Piano Babies Cry Cuteness, But Appeal Is Limited
Air King radio
The circa 1933 Air King radio sold for $42,700 recently at Bonhams New York
Q: Any info on my piano baby? It was a wedding gift to my grandmother from her parents, and came from a wealthy Southern family.
A: You really have to marvel at the Victorians. To their eye, a blank space was a wasted space. And so they plopped shawls, what-nots, tchotchkes, and all kinds of you name it on any available flat surface.
As a result, piano babies, a ceramic conceit of over-the-top cuteness, lounged on pianos or mantels until about WW I. Some think the popular collectibles were most popular as a weight to keep silk piano shawls (another Victorian excess) from slipping. Today, piano babies are a niche taste loved by some collectors, loathed by others.
The babies, most about the size of football (though some were minis), were molded on their backs playing with their toes, on their stomach with knees bent back and toes in the air, or seated upright.
To a baby, most were made of bisque, a matte surface ceramic called biscuit porcelain by the British.
Mention piano babies, and most smart collectors think Heubach Brothers, the maker favored for lifelike sculpting. Heubach babies have artistic hair and facial expressions, and their cuteness runs way off the adorableness charts.
But the piano baby in an image sent is not a Heubach. Instead of the company's distinctive blocky incised mark, the bottom is stamped with a round C topped with a stylized N plus a mold or inventory number.
Camille Naudot and Cie in
Smart collectors know that true Naudot pieces are rare and few. Naudot pieces show clear
As with many big bucks authentic and rare pieces, Naudot has been knocked off, especially by post WW II Japanese factories. Troll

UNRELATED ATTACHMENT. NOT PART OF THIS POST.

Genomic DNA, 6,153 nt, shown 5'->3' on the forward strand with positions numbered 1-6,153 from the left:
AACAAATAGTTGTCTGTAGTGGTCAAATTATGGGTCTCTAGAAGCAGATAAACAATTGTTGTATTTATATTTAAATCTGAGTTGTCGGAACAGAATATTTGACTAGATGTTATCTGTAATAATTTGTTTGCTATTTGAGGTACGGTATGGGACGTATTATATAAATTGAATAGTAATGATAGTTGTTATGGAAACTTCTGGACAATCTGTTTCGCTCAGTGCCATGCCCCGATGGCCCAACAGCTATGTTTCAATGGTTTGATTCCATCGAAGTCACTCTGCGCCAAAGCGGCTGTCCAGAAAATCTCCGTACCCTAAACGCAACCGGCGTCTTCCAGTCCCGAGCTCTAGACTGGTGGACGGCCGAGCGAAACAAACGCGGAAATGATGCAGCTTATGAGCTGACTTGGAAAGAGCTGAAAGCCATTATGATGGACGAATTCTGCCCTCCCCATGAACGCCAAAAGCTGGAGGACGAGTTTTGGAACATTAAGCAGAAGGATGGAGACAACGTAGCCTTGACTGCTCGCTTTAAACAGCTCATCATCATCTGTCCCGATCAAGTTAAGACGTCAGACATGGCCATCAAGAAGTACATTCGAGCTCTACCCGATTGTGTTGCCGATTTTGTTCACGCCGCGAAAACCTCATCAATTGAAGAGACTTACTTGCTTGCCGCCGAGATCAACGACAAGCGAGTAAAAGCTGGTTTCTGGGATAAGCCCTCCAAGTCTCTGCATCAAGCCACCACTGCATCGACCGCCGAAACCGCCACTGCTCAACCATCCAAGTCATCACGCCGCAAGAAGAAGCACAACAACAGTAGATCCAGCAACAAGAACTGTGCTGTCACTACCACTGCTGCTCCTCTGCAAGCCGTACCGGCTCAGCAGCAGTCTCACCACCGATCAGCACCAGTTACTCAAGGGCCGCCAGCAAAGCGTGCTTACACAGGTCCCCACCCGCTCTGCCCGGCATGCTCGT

The family story on this particular baby is lore. I suggest you enjoy the bisque for what it is.
Q: My Classics Illustrated comics are in pretty good condition. How do I sell them?
A: There are four comics. Photocopied covers sent show a mixed bag of issues, from No. 34 to No. 144.
The reader does not a have a total run, or anything close. Collectors love complete compilations, or at least comics in quantity.
Data base www.artfact.com reports that last June, a set of five Classics Illustrated comics brought
With paper goods including comics, condition is everything. A long-timer in the comics biz described the condition standard to me as "tight, white, and bright." Money goes to issues with tight bindings, white paper, and bright colors. Results depend on how close to that standard issues come.
I suggest selling the assorted issues online. Look for similar postings before posting a start price. An issue with torn cover must be described and photographed accurately.
AUCTION ACTION: When a private collection of 93 table radios from the 1930s and 40s sold recently at Bonhams New York, top lot was a 1933 Air King model 52. All radios sold had Catalin (an early phenolic resin) cases.
The iconic red case radio with black knobs brought
Christmas is over, but many collect it year round. Can you match these grand houses that decorate for the holidays with their locations?
A: Answers are 1-d, 2-e, 3-a, 4-c, 5-b. Source: "Christmas at Historic Houses" by
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(c) 2011 Danielle Arnet